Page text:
Furniture and Woodwork

I have made a lot of furniture over the years, much of which I don’t own any more.  Most of my current projects are “camp” or “rustic” designs.  I am very fond of the Arts and Crafts movement and have built quite a few pieces from designs of that period.

Camp Furniture

This is my favorite camp stool design.  It folds down small, can be made to any scale, and is sturdy enough to stand on.  Just to clarify; these are my own designs and are not copied from anyone else.  I looked at a couple, sat down with a pencil and paper, and created these.  They are not copyrighted in any way and anyone should feel free to build them.


A simple “pea-picker” type stool, folded.


A simple “pea-picker” type stool, ready to use.

Here is how it is made…

A band saw makes this kind of work easy but a coping saw works as well.

A drill press and good bit make fittings more precise.

Piecing it together (in the right order).

17pieces12holesSeventeen pieces, twelve holes, and a few screws.

Dimensions: 18″ legs, each half of seat is 5 1/2″ wide.  This causes it to sit at 15 3/4″ which is the low end of “standard” seating which is normally around 17 3/4″.

And the table.

Testing for sturdiness.  You can see that it is missing one stretcher still.

The wooden truck topper. Click the image above for more details about this build or HERE to view the original post.



My “sea chest,” another step toward minimizing possessions. Click the image for the original post.


Bowl and plate turned on a treadle lathe by Mick Robins. I whittled the spoon from an Osage orange scrap.

Click for a look at my recent banjo build.

Inuit style snow goggles.


Saw Bench in progress.


Saw Bench in progress.

DSC_0121 (9)

A noggin cup hand carved from maple.  Traditionally used for spirits such as whiskey.  It holds about 2 ounces comfortably


There was a time in the not too distant past when a cash economy wasn’t a very real thing and most of our ancestors made their own household utensils for daily use. Above are a couple whittled spoons in Osage orange and American walnut.


A variety of kitchen tools.


A few small mauls (spoon for scale) used around the workshop primarily for leather and woodworking tasks.


34 thoughts on “Furniture and Woodwork

    • I don’t have plans or instructions written up yet. I took one of my stools, a piece of graph paper, and pencil and just expanded it. I hope to get real plans up sometime soon though. The key to the table is getting the height right.
      I have never seen an actual set of plans for this kind of furniture but I suspect they are out there.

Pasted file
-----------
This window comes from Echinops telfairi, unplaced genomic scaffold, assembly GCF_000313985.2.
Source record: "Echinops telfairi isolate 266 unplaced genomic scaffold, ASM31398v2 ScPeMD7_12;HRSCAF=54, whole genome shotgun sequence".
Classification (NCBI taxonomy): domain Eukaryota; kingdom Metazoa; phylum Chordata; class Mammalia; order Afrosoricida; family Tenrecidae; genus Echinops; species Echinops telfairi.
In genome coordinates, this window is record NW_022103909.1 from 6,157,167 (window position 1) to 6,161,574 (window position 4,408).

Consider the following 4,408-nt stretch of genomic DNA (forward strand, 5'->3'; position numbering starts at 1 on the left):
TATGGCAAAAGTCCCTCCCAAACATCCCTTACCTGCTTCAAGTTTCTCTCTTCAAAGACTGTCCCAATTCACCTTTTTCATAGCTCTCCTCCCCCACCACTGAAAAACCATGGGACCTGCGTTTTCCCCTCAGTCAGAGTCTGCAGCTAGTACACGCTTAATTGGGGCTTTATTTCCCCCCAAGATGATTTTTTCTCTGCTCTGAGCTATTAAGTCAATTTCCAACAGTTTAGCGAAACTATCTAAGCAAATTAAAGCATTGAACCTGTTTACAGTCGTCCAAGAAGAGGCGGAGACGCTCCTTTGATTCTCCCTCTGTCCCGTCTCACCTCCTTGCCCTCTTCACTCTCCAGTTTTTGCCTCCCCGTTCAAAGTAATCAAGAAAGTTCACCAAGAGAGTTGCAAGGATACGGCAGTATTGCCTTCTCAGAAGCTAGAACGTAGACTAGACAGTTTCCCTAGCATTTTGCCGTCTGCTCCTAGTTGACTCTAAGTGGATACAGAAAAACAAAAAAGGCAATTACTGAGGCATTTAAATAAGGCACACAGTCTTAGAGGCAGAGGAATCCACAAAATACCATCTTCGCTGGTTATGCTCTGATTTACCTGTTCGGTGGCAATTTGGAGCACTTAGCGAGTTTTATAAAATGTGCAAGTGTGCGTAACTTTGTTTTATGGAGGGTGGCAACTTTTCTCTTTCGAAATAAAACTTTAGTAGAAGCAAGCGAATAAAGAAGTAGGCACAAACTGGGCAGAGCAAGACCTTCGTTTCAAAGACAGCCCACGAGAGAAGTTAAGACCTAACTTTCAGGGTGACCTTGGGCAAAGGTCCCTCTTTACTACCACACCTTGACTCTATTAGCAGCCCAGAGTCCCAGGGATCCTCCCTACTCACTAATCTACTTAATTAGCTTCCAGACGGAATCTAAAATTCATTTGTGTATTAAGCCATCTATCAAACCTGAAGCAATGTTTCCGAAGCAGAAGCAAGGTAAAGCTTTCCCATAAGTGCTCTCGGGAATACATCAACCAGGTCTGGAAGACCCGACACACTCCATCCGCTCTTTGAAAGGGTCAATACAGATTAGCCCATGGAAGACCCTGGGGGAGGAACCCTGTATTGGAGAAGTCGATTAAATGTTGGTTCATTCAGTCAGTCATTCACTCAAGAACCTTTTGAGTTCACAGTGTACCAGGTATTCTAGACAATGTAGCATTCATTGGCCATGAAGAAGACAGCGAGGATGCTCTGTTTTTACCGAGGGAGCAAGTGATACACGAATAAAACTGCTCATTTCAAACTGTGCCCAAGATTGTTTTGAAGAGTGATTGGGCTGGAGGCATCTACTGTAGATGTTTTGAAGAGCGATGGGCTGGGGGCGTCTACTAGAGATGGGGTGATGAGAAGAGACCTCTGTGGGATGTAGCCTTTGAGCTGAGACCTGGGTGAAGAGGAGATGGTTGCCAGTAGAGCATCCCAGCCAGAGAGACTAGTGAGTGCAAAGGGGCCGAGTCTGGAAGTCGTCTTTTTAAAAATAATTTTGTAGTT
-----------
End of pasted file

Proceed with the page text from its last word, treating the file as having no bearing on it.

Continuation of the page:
1. I was planning on building one of these in a few different variations and I was wondering if you had ever gotten the chance to make up some plans for this little stool?

    • My design stands 15 3/4″ high, is 11″ front to back, and each leg is 18″ long (then cut round and bottom is angled to sit flat. The width is totally up to you and I have even seen a two person bench made this way.

  2. If there are plans out there they are keeping them well hidden; I haven’t run across them. This type of fold-up furniture is a big blessing to any serious vardo-er. I’d like a set of dimensions for a table so I could open it up inside my Ledge wagon on a rainy day and have a meal or write in my journal. So, if you put the directions up it won’t be a wasted effort. And I’m sure there is more than just me who would want this valuable contribution. Thanks, Djanga

  3. i have a table like that, and i love it. i sell my hats off it. mine has taken a beating over the years and looks it, but is as solid as when it was made. at any rendezvous you can find them made by many different folks. i’ve never seen patterns for that style, they’ve been around so long and are so easy to make.

  4. After buying a cheap plastic folding table and having one of the legs break off on its first camping trip, I hunted long and hard for plans. Found these, gladly paid the 12 bucks, and have made 9 of tables so far; for myself, friends, and family. Two of them were made from black walnut that came from a deseased tree cut down more than 30 years ago. These are great plans that even a woodworking rookie could easily use to make a beautiful, functional folding table.,46158,42665

  5. I teach wood shop at my local high school and am currently going to have my grade 7 class make them (using an assembly line process for making parts). I did find the plans on for under $3. I will let you know how it goes.

  6. Pingback: Modern Furniture Plans For The Diy Woodwork | My Sheds Blog

  7. Could you possibly take a photo of each part … taken from the same distance … then give me the dimension of just one part … I’ll extrapolate and put together plans for you so you can post the plans to your site … thanks

  8. Hi there,

    I’m an archaeologist studying woodwork in Judea of the Roman period. I’m looking for custom made turned bowls, made on a pole lathe. Do you do that sort of things?

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